America’s top ally in the fight against ISIS, the commander of the Kurdish-led Syrian Democratic Forces, warned Friday that the terrorist group was resurging in Syria and asked for increased US support for his troops as they seek to keep ISIS from reestablishing itself.
Asked if he agreed with a recent Pentagon inspector general report that said ISIS was resurging in Syria after President Donald Trump’s decision to withdraw about half the US troops from the country, Gen. Mazloum Kobani Abdi, the Syrian Democratic Forces commander, told CNN that “this is our opinion as well.”
While US Defense Secretary Mark Esper recently said the terror group was not resurging in Syria, Mazloum told CNN in an exclusive interview that ISIS had prepared for its transformation into an insurgency even before it lost its last territorial holdings in the country.
Speaking through an interpreter, Mazloum said ISIS’ new insurgency was enabled because the group had some freedom of movement in areas bordering the region of Syria that the Syrian Democratic Forces control, including across the border in Iraq and places west of the Euphrates River that are ostensibly controlled by the regime of Syrian President Bashar al-Assad, which the SDF has stayed independent of.
The situation in Syria remains complex, while the Russia and Iran-backed Assad regime is poised to recapture much of the country’s west from various rebel groups, east of the Euphrates River the Kurdish-led SDF, which operates totally independent of the Assad regime and is backed by a US-led military coalition comprised of mostly European allies, largely retains control.
The SDF consists of about 35,000 personnel, including Kurdish and Arab fighters. Backed by thousands of US airstrikes and military advisers, the group played the lead role in driving ISIS from cities and towns across Syria, a campaign that saw ISIS lose its last territorial holdings in March.
Asked if Trump’s decision to reduce the number of US troops in Syria from a peak of nearly 3,000 to fewer than half of that today had impacted his forces’ ability to combat ISIS, Mazloum answered, “Of course this is impacting us negatively.”
“We and the coalition and the Americans, we were very effective,” he said. He added that some of the remaining US troops in Syria are busy manning observation posts along the Syria-Turkish border and are therefore less involved in combating the remnants of ISIS.
Mazloum said the US should honor its commitments to his group and the ISIS fight. “If Americans are not being seen as obeying their commitments,” he said, it would be “not just harmful for us but harmful for the Americans as well.”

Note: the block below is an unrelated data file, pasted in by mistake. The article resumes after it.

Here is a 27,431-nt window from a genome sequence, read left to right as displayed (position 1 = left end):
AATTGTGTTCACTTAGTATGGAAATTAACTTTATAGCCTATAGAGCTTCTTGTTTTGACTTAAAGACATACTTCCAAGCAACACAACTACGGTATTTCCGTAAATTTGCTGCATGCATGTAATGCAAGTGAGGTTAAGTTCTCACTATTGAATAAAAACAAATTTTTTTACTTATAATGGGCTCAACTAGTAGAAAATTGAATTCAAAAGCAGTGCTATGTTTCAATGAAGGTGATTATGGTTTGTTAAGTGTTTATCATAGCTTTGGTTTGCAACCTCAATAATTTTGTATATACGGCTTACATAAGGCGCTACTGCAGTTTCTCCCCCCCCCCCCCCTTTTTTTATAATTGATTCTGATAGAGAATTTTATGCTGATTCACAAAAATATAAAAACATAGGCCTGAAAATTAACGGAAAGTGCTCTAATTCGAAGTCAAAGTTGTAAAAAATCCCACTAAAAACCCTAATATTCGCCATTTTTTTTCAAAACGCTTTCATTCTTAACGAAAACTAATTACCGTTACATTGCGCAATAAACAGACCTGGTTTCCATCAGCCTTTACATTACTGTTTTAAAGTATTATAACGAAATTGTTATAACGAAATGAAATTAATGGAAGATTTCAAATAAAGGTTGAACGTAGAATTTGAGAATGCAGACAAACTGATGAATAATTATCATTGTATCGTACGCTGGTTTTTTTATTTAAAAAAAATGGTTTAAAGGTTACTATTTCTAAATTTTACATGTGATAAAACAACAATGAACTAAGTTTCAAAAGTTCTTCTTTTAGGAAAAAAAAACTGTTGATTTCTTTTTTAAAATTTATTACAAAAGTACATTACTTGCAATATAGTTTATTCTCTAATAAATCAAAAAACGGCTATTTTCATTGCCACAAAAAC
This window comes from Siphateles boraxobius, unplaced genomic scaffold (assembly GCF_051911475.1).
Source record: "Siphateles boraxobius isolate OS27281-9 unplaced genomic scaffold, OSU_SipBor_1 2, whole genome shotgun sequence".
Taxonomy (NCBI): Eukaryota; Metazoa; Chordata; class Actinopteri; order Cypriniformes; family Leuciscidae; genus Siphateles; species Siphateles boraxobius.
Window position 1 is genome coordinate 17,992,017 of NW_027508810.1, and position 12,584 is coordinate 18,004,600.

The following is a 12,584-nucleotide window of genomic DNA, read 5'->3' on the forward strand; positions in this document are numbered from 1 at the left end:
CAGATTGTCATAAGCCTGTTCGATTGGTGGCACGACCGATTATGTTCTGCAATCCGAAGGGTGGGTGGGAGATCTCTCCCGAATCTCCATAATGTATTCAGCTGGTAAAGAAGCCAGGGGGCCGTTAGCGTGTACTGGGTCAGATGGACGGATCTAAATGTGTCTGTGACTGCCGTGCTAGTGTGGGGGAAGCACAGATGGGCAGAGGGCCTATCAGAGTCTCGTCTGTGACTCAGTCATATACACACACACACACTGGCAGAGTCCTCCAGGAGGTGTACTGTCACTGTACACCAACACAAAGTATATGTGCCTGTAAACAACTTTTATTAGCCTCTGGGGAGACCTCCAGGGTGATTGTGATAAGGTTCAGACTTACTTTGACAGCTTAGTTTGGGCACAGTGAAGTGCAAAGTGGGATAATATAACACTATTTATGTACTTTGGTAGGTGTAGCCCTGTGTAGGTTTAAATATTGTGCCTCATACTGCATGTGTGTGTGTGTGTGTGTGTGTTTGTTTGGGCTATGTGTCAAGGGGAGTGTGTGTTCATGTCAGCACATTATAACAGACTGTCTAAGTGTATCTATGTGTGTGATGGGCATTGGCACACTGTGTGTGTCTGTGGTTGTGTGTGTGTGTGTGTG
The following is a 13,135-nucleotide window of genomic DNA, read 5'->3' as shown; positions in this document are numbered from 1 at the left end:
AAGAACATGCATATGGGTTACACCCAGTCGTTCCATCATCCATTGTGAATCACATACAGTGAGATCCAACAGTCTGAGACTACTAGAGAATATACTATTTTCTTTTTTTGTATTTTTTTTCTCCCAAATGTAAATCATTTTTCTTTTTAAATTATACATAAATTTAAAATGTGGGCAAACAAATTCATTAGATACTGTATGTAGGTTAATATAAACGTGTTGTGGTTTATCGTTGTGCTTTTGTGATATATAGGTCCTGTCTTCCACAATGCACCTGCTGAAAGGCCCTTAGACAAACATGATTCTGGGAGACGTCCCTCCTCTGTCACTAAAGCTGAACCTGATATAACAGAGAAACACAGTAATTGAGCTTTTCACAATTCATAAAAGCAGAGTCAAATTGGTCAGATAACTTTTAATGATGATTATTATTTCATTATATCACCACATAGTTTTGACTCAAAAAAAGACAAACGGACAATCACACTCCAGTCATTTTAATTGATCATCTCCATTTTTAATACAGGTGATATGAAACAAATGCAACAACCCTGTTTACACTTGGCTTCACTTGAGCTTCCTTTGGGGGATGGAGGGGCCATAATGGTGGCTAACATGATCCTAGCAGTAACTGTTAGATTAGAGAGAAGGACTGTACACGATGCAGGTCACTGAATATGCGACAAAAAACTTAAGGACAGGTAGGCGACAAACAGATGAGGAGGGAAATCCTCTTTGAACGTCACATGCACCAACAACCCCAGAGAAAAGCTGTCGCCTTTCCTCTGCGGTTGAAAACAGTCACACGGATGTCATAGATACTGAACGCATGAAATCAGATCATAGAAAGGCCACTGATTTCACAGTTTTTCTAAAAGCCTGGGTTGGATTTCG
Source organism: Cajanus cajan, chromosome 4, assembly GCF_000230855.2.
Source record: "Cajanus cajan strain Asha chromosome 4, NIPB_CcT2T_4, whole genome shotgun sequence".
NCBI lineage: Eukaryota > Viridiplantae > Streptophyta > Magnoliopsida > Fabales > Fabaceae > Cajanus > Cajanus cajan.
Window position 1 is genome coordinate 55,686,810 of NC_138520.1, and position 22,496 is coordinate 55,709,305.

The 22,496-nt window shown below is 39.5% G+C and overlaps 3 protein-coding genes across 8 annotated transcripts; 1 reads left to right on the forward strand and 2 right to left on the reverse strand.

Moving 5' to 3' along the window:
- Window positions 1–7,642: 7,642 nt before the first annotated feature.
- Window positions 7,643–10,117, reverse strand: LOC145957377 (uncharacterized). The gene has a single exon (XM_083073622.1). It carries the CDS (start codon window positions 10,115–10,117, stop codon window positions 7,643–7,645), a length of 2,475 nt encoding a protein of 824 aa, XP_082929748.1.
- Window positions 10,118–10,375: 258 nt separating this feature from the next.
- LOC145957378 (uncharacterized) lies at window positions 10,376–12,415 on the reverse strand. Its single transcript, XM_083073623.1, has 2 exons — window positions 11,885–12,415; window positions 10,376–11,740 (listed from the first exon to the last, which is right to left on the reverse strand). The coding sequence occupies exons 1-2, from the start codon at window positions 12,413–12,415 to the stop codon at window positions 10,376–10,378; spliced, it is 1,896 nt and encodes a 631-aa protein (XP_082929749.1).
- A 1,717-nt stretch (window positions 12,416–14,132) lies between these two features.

Detaining ISIS fighters
One area of particular concern for both the commander and US officials is the ability of the Syrian Democratic Forces to continue to guard tens of thousands of detained ISIS fighters and ISIS family members, including more than 2,000 foreign terrorist fighters from some 50 countries in makeshift camps and detention facilities.
“We are still holding them in very tough conditions,” Mazloum said, adding that the SDF has a “very limited capability.”
The SDF also has a security presence at the spiraling Al Hol internally displaced persons camp, which has swelled to some 70,000 inhabitants after the collapse of the ISIS caliphate.
Mazloum called the Al Hol camp a “time bomb,” saying they have received inadequate assistance from the international community in dealing with the situation and that some countries had agreed to repatriate their citizens but had not followed through.
“I describe it as a petri dish for future extremism in these camps and in these detention facilities. Addressing these people, to include the detainees, is, in my view, a critical strategic issue,” the chairman of the Joint Chiefs of Staff, Gen. Joseph Dunford, told an audience in Washington on Thursday.
The Trump administration has long sought to have countries repatriate their citizens who went to Syria to fight for ISIS and prosecute them but has had limited success, and their continued detention in Syria has caused concern.
“It’s an untenable situation,” Esper said this week while traveling in the UK, when asked about the foreign fighter issue.
“Our view has been that they should be repatriated and dealt with, dealt with appropriately. So that’s the message, otherwise there, it’s a risk to the region, right? I mean how long can we — they — be guarding these camps by others and, and you’re talking about several thousand, several thousand fighters total, but there’s a little bit over 2,000 foreign fighters, many of which come from Europe,” Esper added.
Mazloum said he either wanted to see countries repatriate their citizens or for an international court to be established in northeast Syria that could prosecute the fighters.